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Tales from a Plant Addict

Fun (& a few serious) facts, tips and tricks for every gardener, new and old.
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Passion Flower

My first encounter with a passion flower plant was back in high school when I succumbed to a display at my local garden center. The display promised beautiful passion flower plants easily grown from seed, and prominently featured was a gorgeous picture of a passion flower. I remember the seeds were packaged in yellow plastic eggs, and the package showed a cartoon of a very happy gardener and a beautiful flowering vine. I forked over my hard-earned babysitting money and hoped they were right.

I planted my seeds and waited. The seedlings that emerged grew with reckless abandon and filled the small trellis I had built. But no flowers. The summer days wore on, and each day I inspected my plant, but no sign of flowers.

As fall grew near, my mom warned me that there really was no room indoors for this new addition to my plant collection. I was sure that just one glorious passion flower would change her mind, and she would make room for my plant inside. I gave the passion flower vine an extra jolt of fertilizer to kick start some flowers, but no luck. I managed to squeeze my plant in with the rest of the indoor plants, but eventually my passion flower dreams dried up and so did my passion flower vine.

In recent years my interest in passion flowers has been reignited by the incredible variety offered by companies specializing in tropical houseplants. One of my favorite catalogs offers twenty-nine different cultivars and species of passion flower alone!.

Passion flower is a member of the genus Passiflora, which contains about 500 species of flowering plants. Nine are found in the U.S. One of the more common U.S. species is Passiflora incarnata, commonly called Maypop, water lemon, wild apricot, or the Native American name "ocoee".

The common name passion flower has its origin in Spanish missionaries bringing Christianity to the Americas in the 15th and 16th centuries. They used the unique structure of the passion flower to illustrate elements of Christ's passion.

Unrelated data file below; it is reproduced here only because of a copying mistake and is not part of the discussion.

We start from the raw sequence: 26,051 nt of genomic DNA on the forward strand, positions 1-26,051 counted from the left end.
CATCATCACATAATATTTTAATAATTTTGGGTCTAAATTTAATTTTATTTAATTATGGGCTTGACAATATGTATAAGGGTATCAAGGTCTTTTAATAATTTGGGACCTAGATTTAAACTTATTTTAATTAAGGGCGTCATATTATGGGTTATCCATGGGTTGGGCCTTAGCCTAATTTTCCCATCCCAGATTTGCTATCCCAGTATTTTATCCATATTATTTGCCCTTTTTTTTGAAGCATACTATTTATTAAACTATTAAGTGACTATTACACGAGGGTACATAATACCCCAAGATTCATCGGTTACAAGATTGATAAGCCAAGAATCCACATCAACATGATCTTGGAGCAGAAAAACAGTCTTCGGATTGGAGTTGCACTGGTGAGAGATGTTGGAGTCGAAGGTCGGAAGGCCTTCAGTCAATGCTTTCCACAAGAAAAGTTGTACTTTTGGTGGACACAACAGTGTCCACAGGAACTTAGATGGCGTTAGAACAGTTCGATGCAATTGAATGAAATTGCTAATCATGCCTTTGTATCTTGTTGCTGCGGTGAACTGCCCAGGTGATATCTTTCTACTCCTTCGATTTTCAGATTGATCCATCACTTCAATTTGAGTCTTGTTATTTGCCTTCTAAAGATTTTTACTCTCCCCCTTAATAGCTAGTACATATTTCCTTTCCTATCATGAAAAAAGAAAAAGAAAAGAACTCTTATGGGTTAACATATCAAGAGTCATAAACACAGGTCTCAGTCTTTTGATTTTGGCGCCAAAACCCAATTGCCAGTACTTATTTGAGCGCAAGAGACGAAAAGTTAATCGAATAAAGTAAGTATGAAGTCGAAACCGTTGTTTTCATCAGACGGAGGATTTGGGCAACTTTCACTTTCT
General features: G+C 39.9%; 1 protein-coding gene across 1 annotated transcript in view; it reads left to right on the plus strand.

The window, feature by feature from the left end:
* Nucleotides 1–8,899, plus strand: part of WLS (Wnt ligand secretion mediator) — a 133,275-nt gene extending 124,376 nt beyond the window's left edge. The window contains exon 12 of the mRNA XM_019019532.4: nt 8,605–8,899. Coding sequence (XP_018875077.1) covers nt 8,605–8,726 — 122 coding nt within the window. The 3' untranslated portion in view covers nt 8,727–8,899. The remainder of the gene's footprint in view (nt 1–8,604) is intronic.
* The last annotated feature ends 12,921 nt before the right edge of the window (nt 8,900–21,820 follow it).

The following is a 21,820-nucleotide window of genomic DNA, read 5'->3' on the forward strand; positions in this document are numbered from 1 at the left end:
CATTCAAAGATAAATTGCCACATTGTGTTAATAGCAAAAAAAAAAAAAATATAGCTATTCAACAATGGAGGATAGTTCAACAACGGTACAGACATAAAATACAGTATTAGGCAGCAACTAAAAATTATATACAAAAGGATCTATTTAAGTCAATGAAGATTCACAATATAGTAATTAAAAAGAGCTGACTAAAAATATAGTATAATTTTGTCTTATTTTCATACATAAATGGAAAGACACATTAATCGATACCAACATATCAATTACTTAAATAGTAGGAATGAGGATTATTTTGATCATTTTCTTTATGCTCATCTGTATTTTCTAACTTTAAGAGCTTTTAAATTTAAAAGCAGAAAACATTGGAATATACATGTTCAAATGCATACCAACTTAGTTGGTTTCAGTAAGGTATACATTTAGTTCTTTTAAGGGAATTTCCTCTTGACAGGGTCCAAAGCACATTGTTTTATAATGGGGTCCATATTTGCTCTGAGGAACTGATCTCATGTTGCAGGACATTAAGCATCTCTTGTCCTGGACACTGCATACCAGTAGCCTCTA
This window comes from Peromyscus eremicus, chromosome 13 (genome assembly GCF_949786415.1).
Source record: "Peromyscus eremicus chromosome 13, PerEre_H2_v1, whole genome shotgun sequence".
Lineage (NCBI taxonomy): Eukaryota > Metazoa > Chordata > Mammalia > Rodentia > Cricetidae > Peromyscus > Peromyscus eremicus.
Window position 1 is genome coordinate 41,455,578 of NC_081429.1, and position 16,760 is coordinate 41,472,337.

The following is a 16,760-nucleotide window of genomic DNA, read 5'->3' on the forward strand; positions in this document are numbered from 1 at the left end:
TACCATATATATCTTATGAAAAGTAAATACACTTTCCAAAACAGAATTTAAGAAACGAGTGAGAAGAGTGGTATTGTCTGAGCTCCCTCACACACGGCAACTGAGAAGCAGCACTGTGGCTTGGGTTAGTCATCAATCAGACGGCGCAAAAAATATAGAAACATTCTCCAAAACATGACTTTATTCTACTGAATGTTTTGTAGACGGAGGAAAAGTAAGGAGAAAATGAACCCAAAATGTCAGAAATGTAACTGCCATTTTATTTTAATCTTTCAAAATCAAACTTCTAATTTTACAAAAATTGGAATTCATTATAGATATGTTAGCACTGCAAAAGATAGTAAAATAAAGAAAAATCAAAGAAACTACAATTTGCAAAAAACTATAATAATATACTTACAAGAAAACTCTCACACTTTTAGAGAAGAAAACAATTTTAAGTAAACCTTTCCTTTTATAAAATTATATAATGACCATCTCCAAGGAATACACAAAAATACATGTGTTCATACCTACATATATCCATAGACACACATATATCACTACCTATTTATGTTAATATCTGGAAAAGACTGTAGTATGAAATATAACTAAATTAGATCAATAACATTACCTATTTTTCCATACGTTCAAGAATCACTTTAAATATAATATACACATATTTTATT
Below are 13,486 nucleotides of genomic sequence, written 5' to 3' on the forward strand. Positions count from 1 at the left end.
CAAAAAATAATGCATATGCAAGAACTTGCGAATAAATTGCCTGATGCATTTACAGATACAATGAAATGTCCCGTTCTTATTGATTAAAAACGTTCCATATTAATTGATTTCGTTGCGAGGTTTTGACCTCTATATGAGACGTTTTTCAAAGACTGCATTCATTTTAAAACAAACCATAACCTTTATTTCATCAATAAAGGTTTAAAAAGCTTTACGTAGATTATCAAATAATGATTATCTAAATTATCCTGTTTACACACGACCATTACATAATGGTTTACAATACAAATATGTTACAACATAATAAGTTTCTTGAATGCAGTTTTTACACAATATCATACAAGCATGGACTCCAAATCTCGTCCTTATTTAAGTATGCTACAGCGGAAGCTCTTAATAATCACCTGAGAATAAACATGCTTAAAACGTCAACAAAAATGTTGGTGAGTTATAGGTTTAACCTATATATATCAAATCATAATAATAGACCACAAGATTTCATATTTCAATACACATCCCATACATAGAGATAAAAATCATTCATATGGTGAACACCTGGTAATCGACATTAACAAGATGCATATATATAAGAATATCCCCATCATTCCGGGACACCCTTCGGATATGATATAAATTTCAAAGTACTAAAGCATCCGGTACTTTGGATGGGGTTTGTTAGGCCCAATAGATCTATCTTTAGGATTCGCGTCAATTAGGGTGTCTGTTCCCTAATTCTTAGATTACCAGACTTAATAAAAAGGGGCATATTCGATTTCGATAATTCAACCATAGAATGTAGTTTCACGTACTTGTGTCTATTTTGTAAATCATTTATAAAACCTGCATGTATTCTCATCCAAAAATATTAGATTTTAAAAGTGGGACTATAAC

Each flower is composed of ten petals, which they used to represent Christ's ten apostles minus Peter and Judas. Above the petals are 72 filaments radiating outward, which to the missionaries recalled the crown of thorns Christ wore during His journey to the cross. Above the filaments are three stigma and five anthers, representing the nails and wounds, respectively, of Christ during the passion.

Other common names related to this Christian symbolism are Christ's Thorn, and Mother-of-God's Star.

In most species of passion flower, the elaborate flowers last only one day. In Victorian times the passion flower became very popular, and hybridizing the many species became quite common. Many hybrids of different passion flower species have been created in the quest for an even more beautiful flower or tasty fruit.

Many species of Passiflora produce an edible fruit. The two most common species grown for their fruit bear yellow or purple fruit. Both fruits have a unique guava-like flavor that many people find appealing. This sweet-tart flavored juice is often found blended with citrus juices available commercially.

To produce fruit, the passion flowers must be pollinated. Their unique structure and heavy, sticky pollen makes wind pollination impossible. Most depend on another creature, such as insects or even hummingbirds to pollinate them. Bees are often the insect that is most successful at pollinating passion flowers. In the U.S., the bee of choice in many cases is the carpenter bee. This bee makes his home by burrowing into wood, so some passion flower growers mount wooden beams near their passion flower plantings to attract the carpenter bees and hedge their bets on a good passion fruit crop.

In hindsight, I see that I probably didn't give my passion flower vine I grew back in high school enough time to flower. It can take up to three years for a vine to flower from seed.

Since that first encounter with passionflower, I have killed one, and overwintered one successfully three times. Over the winter the vine looks quite pathetic indoors. I put it back outside as soon as the weather allows, trim away any dead sections, and give a dose of fertilizer. While I have yet to harvest any fruits, I finally got the beautiful flowers that had caught my attention over twenty years ago!

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